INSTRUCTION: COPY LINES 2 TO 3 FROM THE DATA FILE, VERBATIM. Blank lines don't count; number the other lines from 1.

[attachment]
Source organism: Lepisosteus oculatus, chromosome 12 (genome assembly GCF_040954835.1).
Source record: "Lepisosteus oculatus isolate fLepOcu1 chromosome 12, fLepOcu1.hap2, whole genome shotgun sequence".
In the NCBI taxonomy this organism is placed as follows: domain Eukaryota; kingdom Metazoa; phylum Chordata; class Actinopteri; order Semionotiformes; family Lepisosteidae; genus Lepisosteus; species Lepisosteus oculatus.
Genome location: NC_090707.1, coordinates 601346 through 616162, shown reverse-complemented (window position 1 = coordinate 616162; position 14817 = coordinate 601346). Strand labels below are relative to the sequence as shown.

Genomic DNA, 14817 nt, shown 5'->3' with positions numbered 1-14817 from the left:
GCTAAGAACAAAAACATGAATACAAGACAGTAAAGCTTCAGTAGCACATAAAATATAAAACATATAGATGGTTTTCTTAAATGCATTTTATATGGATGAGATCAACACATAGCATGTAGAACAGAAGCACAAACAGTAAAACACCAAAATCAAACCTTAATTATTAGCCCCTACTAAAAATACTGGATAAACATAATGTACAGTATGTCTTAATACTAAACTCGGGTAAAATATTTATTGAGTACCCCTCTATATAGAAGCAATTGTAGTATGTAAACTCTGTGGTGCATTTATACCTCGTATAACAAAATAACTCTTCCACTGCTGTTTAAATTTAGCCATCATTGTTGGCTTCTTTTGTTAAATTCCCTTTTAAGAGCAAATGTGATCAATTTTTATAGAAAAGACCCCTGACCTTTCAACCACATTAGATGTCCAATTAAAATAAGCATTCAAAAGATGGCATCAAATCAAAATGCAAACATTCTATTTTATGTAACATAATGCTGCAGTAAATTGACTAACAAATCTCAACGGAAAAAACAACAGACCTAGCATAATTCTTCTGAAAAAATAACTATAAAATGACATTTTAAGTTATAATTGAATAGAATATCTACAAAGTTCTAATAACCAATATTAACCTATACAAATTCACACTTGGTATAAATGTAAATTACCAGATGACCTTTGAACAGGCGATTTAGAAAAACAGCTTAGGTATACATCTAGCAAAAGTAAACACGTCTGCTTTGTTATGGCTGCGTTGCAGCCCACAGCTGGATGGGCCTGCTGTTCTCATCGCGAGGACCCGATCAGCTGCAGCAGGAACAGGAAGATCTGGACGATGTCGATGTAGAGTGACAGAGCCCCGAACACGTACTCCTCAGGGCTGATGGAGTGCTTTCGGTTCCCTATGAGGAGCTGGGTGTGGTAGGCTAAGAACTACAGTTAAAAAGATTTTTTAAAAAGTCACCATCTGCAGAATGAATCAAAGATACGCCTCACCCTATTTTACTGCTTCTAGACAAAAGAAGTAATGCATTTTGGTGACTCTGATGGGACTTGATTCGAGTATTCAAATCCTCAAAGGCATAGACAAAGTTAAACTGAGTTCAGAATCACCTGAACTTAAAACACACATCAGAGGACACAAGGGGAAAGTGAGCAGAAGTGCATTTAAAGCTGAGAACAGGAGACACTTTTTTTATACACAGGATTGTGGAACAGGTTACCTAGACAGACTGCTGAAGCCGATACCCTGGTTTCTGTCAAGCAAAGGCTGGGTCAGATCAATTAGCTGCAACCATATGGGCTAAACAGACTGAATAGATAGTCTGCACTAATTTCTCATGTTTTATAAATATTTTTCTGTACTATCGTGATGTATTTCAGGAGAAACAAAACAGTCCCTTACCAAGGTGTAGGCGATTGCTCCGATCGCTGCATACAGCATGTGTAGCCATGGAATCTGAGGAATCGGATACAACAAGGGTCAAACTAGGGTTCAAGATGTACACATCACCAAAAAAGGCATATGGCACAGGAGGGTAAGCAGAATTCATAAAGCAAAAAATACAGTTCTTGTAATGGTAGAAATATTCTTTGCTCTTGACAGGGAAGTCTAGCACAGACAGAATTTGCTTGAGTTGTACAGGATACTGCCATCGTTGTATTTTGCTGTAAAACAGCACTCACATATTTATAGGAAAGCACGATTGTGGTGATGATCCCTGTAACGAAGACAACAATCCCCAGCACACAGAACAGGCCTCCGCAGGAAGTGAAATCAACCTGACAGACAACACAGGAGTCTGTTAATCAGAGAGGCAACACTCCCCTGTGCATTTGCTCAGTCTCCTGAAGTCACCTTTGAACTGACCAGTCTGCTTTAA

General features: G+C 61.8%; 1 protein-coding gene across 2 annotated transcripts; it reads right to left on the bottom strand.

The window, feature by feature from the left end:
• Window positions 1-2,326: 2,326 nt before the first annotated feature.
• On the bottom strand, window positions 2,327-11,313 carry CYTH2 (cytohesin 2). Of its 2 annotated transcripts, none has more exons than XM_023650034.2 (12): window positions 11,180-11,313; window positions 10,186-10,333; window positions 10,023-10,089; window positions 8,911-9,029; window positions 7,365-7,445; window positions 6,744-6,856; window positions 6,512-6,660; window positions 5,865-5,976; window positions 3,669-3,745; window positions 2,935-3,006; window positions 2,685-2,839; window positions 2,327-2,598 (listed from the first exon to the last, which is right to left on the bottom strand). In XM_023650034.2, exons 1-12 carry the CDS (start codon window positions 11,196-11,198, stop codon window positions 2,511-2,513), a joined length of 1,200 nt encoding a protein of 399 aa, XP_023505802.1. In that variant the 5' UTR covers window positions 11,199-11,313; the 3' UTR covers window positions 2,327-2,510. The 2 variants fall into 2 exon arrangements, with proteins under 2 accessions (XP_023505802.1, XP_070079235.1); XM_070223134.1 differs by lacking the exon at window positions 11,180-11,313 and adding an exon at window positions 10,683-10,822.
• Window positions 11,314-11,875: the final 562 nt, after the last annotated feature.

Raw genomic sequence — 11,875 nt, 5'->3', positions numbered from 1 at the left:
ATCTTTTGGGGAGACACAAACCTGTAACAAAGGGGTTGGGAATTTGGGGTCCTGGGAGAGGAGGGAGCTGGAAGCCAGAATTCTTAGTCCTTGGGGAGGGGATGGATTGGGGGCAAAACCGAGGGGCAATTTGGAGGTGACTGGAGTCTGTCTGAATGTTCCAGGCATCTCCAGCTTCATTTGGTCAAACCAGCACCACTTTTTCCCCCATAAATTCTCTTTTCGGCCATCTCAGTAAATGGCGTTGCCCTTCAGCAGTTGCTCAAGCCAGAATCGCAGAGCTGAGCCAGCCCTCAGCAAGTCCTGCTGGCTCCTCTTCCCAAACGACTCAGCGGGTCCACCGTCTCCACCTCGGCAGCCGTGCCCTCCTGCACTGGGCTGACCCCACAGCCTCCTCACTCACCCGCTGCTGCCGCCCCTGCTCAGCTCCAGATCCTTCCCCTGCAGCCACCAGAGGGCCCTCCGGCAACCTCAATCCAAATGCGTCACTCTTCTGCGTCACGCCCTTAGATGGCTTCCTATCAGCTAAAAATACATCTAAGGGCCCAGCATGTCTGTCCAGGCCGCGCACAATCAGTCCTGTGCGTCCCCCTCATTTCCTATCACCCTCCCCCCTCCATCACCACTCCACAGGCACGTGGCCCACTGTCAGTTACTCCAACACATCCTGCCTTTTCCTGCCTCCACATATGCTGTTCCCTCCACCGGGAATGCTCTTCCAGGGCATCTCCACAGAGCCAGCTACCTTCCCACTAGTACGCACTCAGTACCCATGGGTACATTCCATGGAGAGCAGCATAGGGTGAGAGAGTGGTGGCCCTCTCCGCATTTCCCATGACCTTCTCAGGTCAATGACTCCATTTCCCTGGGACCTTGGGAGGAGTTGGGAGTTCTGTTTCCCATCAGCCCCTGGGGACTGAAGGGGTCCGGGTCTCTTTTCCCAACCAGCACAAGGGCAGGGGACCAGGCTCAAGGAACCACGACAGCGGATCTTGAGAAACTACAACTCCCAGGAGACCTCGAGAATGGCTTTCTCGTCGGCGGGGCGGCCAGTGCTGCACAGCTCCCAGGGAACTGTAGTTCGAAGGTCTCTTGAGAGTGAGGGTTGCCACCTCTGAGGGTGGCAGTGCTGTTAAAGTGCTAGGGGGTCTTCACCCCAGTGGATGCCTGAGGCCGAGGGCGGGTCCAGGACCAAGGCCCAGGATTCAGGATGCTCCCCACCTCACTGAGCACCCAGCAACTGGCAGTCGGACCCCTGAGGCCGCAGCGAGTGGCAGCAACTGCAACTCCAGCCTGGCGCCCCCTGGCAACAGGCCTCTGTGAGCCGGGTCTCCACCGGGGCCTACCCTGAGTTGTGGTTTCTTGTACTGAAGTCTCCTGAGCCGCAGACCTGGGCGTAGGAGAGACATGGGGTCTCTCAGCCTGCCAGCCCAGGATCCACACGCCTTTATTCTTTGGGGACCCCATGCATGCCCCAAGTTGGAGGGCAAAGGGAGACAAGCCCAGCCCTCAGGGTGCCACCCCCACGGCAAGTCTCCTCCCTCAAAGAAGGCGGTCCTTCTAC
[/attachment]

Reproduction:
Source record: "Lepisosteus oculatus isolate fLepOcu1 chromosome 12, fLepOcu1.hap2, whole genome shotgun sequence".
In the NCBI taxonomy this organism is placed as follows: domain Eukaryota; kingdom Metazoa; phylum Chordata; class Actinopteri; order Semionotiformes; family Lepisosteidae; genus Lepisosteus; species Lepisosteus oculatus.